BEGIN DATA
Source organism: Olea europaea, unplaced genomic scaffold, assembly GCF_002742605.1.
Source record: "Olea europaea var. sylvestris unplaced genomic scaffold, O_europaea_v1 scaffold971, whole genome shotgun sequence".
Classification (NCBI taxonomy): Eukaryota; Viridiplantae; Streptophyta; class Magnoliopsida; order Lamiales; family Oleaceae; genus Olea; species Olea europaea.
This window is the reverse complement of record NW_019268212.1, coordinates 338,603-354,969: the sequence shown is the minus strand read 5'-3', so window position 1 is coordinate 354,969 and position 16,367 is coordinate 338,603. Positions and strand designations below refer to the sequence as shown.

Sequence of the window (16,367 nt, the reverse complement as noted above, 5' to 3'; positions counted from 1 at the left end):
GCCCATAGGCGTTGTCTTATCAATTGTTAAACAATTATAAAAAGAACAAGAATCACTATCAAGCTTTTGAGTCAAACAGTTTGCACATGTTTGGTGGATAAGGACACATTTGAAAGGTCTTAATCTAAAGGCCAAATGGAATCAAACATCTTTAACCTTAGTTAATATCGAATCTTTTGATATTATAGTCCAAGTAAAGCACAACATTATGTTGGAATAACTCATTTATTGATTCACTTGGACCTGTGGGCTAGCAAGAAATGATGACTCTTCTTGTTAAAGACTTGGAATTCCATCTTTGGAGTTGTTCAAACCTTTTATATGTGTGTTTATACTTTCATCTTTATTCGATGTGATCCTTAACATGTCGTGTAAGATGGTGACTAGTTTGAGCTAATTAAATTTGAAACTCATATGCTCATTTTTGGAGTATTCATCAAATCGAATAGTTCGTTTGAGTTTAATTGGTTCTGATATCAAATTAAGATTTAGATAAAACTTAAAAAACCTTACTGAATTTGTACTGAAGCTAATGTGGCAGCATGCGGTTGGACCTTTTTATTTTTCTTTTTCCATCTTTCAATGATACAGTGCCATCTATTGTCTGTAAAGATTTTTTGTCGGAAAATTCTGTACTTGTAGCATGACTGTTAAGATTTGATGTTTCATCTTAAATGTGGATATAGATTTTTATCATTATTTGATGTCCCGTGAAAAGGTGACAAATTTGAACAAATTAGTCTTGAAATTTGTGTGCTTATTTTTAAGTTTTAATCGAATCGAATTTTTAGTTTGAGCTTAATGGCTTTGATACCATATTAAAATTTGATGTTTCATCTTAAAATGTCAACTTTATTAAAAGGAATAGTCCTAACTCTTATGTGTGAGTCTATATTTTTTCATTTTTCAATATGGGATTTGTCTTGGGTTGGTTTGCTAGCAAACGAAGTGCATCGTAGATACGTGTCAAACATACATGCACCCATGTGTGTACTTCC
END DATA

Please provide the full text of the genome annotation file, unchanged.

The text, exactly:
Source organism: Olea europaea, unplaced genomic scaffold, assembly GCF_002742605.1.
Source record: "Olea europaea var. sylvestris unplaced genomic scaffold, O_europaea_v1 scaffold971, whole genome shotgun sequence".
Classification (NCBI taxonomy): Eukaryota; Viridiplantae; Streptophyta; class Magnoliopsida; order Lamiales; family Oleaceae; genus Olea; species Olea europaea.
This window is the reverse complement of record NW_019268212.1, coordinates 338,603-354,969: the sequence shown is the minus strand read 5'-3', so window position 1 is coordinate 354,969 and position 16,367 is coordinate 338,603. Positions and strand designations below refer to the sequence as shown.

Sequence of the window (16,367 nt, the reverse complement as noted above, 5' to 3'; positions counted from 1 at the left end):
GCCCATAGGCGTTGTCTTATCAATTGTTAAACAATTATAAAAAGAACAAGAATCACTATCAAGCTTTTGAGTCAAACAGTTTGCACATGTTTGGTGGATAAGGACACATTTGAAAGGTCTTAATCTAAAGGCCAAATGGAATCAAACATCTTTAACCTTAGTTAATATCGAATCTTTTGATATTATAGTCCAAGTAAAGCACAACATTATGTTGGAATAACTCATTTATTGATTCACTTGGACCTGTGGGCTAGCAAGAAATGATGACTCTTCTTGTTAAAGACTTGGAATTCCATCTTTGGAGTTGTTCAAACCTTTTATATGTGTGTTTATACTTTCATCTTTATTCGATGTGATCCTTAACATGTCGTGTAAGATGGTGACTAGTTTGAGCTAATTAAATTTGAAACTCATATGCTCATTTTTGGAGTATTCATCAAATCGAATAGTTCGTTTGAGTTTAATTGGTTCTGATATCAAATTAAGATTTAGATAAAACTTAAAAAACCTTACTGAATTTGTACTGAAGCTAATGTGGCAGCATGCGGTTGGACCTTTTTATTTTTCTTTTTCCATCTTTCAATGATACAGTGCCATCTATTGTCTGTAAAGATTTTTTGTCGGAAAATTCTGTACTTGTAGCATGACTGTTAAGATTTGATGTTTCATCTTAAATGTGGATATAGATTTTTATCATTATTTGATGTCCCGTGAAAAGGTGACAAATTTGAACAAATTAGTCTTGAAATTTGTGTGCTTATTTTTAAGTTTTAATCGAATCGAATTTTTAGTTTGAGCTTAATGGCTTTGATACCATATTAAAATTTGATGTTTCATCTTAAAATGTCAACTTTATTAAAAGGAATAGTCCTAACTCTTATGTGTGAGTCTATATTTTTTCATTTTTCAATATGGGATTTGTCTTGGGTTGGTTTGCTAGCAAACGAAGTGCATCGTAGATACGTGTCAAACATACATGCACCCATGTGTGTACTTCC